Cardio, or as I like to call it, “The devil’s favorite pastime,” sucks.
When it is hated by many, and loved by so few, it is hard to know exactly what you should do (I’m the next Dr. Seuss). So, where exactly should you start? How much should you do? Why should you even get off the couch? Well, come on and follow me down the rabbit hole!
Because my current goal is to maintain the muscle I currently have, while I am cutting down on the fat I also currently have, I don’t overdo it on the cardio. (“Cutting” is when you work on getting down to a certain body-fat percentage, so you can then bulk back up to build muscle.)
The heavens open up, a bright light shines down, loud celestia- like music plays, I float down before you in a white track suit: “It’s your lucky day. You no longer have to run for six hours at a time. No more long stretches of boring, painful cardio. Be free my child. Walk, don’t run, away and be free from the chains that once bound you because of incorrect advice from the media.
By incorrect advice, I mean spending hours upon hours upon hours a week cry-running on the treadmill, hoping to not knock yourself out while doing your thousandth kettle bell swings, or wearing two sports bras or extra tight compression shorts when jump-roping for what feels like days at a time. (Don’t lie, we’ve all been there. The double sports bra, not the kettle bells. I ain’t swinging what I don’t have to)
“Alright, since you like to pretend you know so much about everything, how long should we be doing cardio?”
“Ease back, I’m the only one allowed to be sassy here. But great question!”
It really is all going to boil down to: What do you want? Do you want to maintain the muscle mass you already have? A lot of the bodybuilders I’ve studied get away with doing an hour or less in a week. If you are trying to build muscle, I would keep it to the absolute minimum you can, to not hinder your results.
A lot of us are just confused by all of the different magazines, advice from crazy neighbors, or our great-grandmother’s exercise advice from the olden days (Though I do love me some Richard Simmons).
This is Richard Simmons, for all of you kids whose mom didn’t make them dance to him with her. Ya’ll were missing out, but you’re going to be a better version of yourself after this history lesson:
Bet you think I’m lot saner now don’t cha? (Seriously, he’s entertaining enough to break out the air popper and put him in for your Friday night movie.)
You do not have to be chained to these machines for hours upon hours, because we now know that it can actually do more damage than good.
With a quick search, we can see that too much cardio can be harmful to our bodies. It can even lead to some serious medical problems, like the impairment of our respiratory system.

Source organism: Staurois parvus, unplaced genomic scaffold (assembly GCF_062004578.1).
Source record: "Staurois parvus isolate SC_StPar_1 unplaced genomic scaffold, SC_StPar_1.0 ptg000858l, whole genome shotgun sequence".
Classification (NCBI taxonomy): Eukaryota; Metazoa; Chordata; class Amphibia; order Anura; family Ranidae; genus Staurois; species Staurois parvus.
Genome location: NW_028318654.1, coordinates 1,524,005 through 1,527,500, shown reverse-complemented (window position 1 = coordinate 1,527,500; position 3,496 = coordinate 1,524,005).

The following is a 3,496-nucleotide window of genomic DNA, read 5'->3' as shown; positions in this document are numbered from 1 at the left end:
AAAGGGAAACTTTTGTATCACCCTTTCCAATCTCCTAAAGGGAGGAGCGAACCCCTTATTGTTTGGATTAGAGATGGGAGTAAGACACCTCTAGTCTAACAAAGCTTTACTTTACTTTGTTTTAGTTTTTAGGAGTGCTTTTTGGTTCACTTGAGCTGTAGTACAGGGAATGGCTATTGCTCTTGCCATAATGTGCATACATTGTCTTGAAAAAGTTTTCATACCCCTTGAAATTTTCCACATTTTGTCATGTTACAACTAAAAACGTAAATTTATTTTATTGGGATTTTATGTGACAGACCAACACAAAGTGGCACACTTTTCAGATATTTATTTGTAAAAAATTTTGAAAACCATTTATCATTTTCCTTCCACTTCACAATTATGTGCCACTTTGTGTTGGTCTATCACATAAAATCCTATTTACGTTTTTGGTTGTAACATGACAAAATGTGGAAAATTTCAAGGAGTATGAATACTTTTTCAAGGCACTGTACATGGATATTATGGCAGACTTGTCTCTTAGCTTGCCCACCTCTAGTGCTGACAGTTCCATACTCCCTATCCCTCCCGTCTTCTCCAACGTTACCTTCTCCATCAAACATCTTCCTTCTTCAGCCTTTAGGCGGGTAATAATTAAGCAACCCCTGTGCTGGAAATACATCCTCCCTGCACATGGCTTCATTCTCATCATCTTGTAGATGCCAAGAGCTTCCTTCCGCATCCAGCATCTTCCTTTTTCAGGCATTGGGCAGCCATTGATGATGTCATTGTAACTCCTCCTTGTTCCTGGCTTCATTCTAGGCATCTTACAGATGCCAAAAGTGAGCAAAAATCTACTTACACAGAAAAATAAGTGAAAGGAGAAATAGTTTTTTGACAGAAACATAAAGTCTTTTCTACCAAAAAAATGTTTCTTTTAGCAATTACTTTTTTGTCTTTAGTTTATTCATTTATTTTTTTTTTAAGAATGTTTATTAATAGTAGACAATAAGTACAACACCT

Research also shows that cardio can lead to what they call a “sudden cardiac death”, brought on by too much cardio in people unknowingly carrying asymptomatic cardiac disease.
When we strain our bodies too much it can make it really hard for it to try and recover for our next workout and make it very difficult to continue building muscle. It can even go as far as damaging our muscles.
While we are frequently told all of the reasons cardio is great and that we should double it, it is good to be aware of the other side of the coin. None of that was said to scare you away from it, it was just said to reassure you that I am not a crazy person, mostly.
That’s not to say that it isn’t good for you though. In fact, not getting enough can lead to some pretty serious diseases (like cardiovascular disease), but putting on your tennis shoes could do the opposite.
Different forms of exercise (cardio mainly in this article) can even improve our mental state, and can have a positive effect on our mood.
Confused? So am I! (That was a joke.)
I know what you’re thinking now: How much do I have to do, and how little can I get away with? No more than two hours in a week. I’m being serious. In fact, I do less than that. This, for me at least, seems to be the sweet spot in preserving the muscle I currently have (thank God for newbie gains), while still dropping in weight.
(Pro-ish tip: Don’t forget to lift those weights, or else you might end up skinny fat.
According to Olivia’s dictionary: Skinny fat is when we are, yes, thin, but don’t have enough muscle so we are also fat. Look it up.)
So now that you know not to do too much, and to use it as more of a supplementation to weight lifting, what exercise should you do?